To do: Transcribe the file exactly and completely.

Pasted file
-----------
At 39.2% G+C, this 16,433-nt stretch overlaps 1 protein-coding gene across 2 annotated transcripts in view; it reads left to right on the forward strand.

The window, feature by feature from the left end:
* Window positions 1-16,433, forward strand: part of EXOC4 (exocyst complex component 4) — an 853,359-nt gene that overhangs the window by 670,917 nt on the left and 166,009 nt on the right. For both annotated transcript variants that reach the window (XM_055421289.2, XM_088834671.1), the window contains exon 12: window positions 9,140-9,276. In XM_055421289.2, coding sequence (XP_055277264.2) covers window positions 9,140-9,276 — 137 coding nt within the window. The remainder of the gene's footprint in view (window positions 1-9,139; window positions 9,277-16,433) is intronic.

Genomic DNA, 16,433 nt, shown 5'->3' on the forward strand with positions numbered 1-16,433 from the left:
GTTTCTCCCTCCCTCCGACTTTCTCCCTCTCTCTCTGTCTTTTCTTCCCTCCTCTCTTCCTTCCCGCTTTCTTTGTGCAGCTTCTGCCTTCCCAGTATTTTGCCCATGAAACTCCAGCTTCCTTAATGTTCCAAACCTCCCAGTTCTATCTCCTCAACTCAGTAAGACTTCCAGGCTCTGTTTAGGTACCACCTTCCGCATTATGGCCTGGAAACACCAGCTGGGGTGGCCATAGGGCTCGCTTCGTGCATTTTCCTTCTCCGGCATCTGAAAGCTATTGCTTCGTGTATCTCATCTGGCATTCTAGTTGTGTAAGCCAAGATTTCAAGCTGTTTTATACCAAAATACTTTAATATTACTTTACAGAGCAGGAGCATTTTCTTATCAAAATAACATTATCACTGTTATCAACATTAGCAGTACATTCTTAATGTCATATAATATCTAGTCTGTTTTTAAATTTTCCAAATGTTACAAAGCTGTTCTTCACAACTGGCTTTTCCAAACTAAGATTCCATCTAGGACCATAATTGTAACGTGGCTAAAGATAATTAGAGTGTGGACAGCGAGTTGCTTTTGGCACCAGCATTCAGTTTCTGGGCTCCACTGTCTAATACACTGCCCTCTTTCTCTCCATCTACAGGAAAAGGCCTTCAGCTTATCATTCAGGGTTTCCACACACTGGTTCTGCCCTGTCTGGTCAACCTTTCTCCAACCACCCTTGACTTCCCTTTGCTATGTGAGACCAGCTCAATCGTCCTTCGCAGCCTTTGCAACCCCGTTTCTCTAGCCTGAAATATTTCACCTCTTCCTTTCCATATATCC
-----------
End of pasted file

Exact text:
At 39.2% G+C, this 16,433-nt stretch overlaps 1 protein-coding gene across 2 annotated transcripts in view; it reads left to right on the forward strand.

The window, feature by feature from the left end:
* Window positions 1-16,433, forward strand: part of EXOC4 (exocyst complex component 4) — an 853,359-nt gene that overhangs the window by 670,917 nt on the left and 166,009 nt on the right. For both annotated transcript variants that reach the window (XM_055421289.2, XM_088834671.1), the window contains exon 12: window positions 9,140-9,276. In XM_055421289.2, coding sequence (XP_055277264.2) covers window positions 9,140-9,276 — 137 coding nt within the window. The remainder of the gene's footprint in view (window positions 1-9,139; window positions 9,277-16,433) is intronic.

Genomic DNA, 16,433 nt, shown 5'->3' on the forward strand with positions numbered 1-16,433 from the left:
GTTTCTCCCTCCCTCCGACTTTCTCCCTCTCTCTCTGTCTTTTCTTCCCTCCTCTCTTCCTTCCCGCTTTCTTTGTGCAGCTTCTGCCTTCCCAGTATTTTGCCCATGAAACTCCAGCTTCCTTAATGTTCCAAACCTCCCAGTTCTATCTCCTCAACTCAGTAAGACTTCCAGGCTCTGTTTAGGTACCACCTTCCGCATTATGGCCTGGAAACACCAGCTGGGGTGGCCATAGGGCTCGCTTCGTGCATTTTCCTTCTCCGGCATCTGAAAGCTATTGCTTCGTGTATCTCATCTGGCATTCTAGTTGTGTAAGCCAAGATTTCAAGCTGTTTTATACCAAAATACTTTAATATTACTTTACAGAGCAGGAGCATTTTCTTATCAAAATAACATTATCACTGTTATCAACATTAGCAGTACATTCTTAATGTCATATAATATCTAGTCTGTTTTTAAATTTTCCAAATGTTACAAAGCTGTTCTTCACAACTGGCTTTTCCAAACTAAGATTCCATCTAGGACCATAATTGTAACGTGGCTAAAGATAATTAGAGTGTGGACAGCGAGTTGCTTTTGGCACCAGCATTCAGTTTCTGGGCTCCACTGTCTAATACACTGCCCTCTTTCTCTCCATCTACAGGAAAAGGCCTTCAGCTTATCATTCAGGGTTTCCACACACTGGTTCTGCCCTGTCTGGTCAACCTTTCTCCAACCACCCTTGACTTCCCTTTGCTATGTGAGACCAGCTCAATCGTCCTTCGCAGCCTTTGCAACCCCGTTTCTCTAGCCTGAAATATTTCACCTCTTCCTTTCCATATATCC